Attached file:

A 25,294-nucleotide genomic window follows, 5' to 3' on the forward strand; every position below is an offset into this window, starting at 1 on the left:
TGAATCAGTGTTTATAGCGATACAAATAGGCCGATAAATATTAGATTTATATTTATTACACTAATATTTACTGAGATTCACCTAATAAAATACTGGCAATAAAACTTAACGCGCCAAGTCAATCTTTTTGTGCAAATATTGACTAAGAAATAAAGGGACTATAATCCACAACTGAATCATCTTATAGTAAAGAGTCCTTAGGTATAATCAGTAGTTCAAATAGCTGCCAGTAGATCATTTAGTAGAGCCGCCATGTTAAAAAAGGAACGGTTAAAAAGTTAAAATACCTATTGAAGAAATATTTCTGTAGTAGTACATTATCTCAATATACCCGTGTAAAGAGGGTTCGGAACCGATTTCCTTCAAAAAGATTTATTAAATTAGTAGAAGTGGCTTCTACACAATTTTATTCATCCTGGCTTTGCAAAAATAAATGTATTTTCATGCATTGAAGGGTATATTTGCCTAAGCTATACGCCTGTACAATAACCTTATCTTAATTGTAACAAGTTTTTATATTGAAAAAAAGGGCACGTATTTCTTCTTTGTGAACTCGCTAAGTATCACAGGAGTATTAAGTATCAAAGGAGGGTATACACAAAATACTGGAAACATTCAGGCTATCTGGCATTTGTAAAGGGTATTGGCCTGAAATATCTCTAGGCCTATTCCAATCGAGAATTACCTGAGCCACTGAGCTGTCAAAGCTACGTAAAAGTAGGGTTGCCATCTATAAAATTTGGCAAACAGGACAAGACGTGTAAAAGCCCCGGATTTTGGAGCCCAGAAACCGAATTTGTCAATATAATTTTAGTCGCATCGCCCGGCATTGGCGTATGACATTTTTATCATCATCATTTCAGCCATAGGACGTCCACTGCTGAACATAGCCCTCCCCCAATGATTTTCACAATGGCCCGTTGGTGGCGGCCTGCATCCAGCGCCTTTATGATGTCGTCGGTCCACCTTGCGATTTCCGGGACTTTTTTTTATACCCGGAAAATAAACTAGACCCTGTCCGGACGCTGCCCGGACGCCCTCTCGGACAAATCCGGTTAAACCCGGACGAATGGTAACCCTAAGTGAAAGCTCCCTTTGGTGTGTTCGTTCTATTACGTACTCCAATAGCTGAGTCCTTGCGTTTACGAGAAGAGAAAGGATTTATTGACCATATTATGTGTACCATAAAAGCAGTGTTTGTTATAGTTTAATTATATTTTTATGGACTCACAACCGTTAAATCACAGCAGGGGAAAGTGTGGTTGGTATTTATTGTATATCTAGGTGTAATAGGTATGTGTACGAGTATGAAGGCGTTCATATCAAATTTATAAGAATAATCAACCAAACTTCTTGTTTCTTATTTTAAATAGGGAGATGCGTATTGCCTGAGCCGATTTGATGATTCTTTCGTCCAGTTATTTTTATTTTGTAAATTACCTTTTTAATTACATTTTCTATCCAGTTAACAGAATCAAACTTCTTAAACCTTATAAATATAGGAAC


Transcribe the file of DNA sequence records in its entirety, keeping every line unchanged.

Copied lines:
A 25,294-nucleotide genomic window follows, 5' to 3' on the forward strand; every position below is an offset into this window, starting at 1 on the left:
TGAATCAGTGTTTATAGCGATACAAATAGGCCGATAAATATTAGATTTATATTTATTACACTAATATTTACTGAGATTCACCTAATAAAATACTGGCAATAAAACTTAACGCGCCAAGTCAATCTTTTTGTGCAAATATTGACTAAGAAATAAAGGGACTATAATCCACAACTGAATCATCTTATAGTAAAGAGTCCTTAGGTATAATCAGTAGTTCAAATAGCTGCCAGTAGATCATTTAGTAGAGCCGCCATGTTAAAAAAGGAACGGTTAAAAAGTTAAAATACCTATTGAAGAAATATTTCTGTAGTAGTACATTATCTCAATATACCCGTGTAAAGAGGGTTCGGAACCGATTTCCTTCAAAAAGATTTATTAAATTAGTAGAAGTGGCTTCTACACAATTTTATTCATCCTGGCTTTGCAAAAATAAATGTATTTTCATGCATTGAAGGGTATATTTGCCTAAGCTATACGCCTGTACAATAACCTTATCTTAATTGTAACAAGTTTTTATATTGAAAAAAAGGGCACGTATTTCTTCTTTGTGAACTCGCTAAGTATCACAGGAGTATTAAGTATCAAAGGAGGGTATACACAAAATACTGGAAACATTCAGGCTATCTGGCATTTGTAAAGGGTATTGGCCTGAAATATCTCTAGGCCTATTCCAATCGAGAATTACCTGAGCCACTGAGCTGTCAAAGCTACGTAAAAGTAGGGTTGCCATCTATAAAATTTGGCAAACAGGACAAGACGTGTAAAAGCCCCGGATTTTGGAGCCCAGAAACCGAATTTGTCAATATAATTTTAGTCGCATCGCCCGGCATTGGCGTATGACATTTTTATCATCATCATTTCAGCCATAGGACGTCCACTGCTGAACATAGCCCTCCCCCAATGATTTTCACAATGGCCCGTTGGTGGCGGCCTGCATCCAGCGCCTTTATGATGTCGTCGGTCCACCTTGCGATTTCCGGGACTTTTTTTTATACCCGGAAAATAAACTAGACCCTGTCCGGACGCTGCCCGGACGCCCTCTCGGACAAATCCGGTTAAACCCGGACGAATGGTAACCCTAAGTGAAAGCTCCCTTTGGTGTGTTCGTTCTATTACGTACTCCAATAGCTGAGTCCTTGCGTTTACGAGAAGAGAAAGGATTTATTGACCATATTATGTGTACCATAAAAGCAGTGTTTGTTATAGTTTAATTATATTTTTATGGACTCACAACCGTTAAATCACAGCAGGGGAAAGTGTGGTTGGTATTTATTGTATATCTAGGTGTAATAGGTATGTGTACGAGTATGAAGGCGTTCATATCAAATTTATAAGAATAATCAACCAAACTTCTTGTTTCTTATTTTAAATAGGGAGATGCGTATTGCCTGAGCCGATTTGATGATTCTTTCGTCCAGTTATTTTTATTTTGTAAATTACCTTTTTAATTACATTTTCTATCCAGTTAACAGAATCAAACTTCTTAAACCTTATAAATATAGGAAC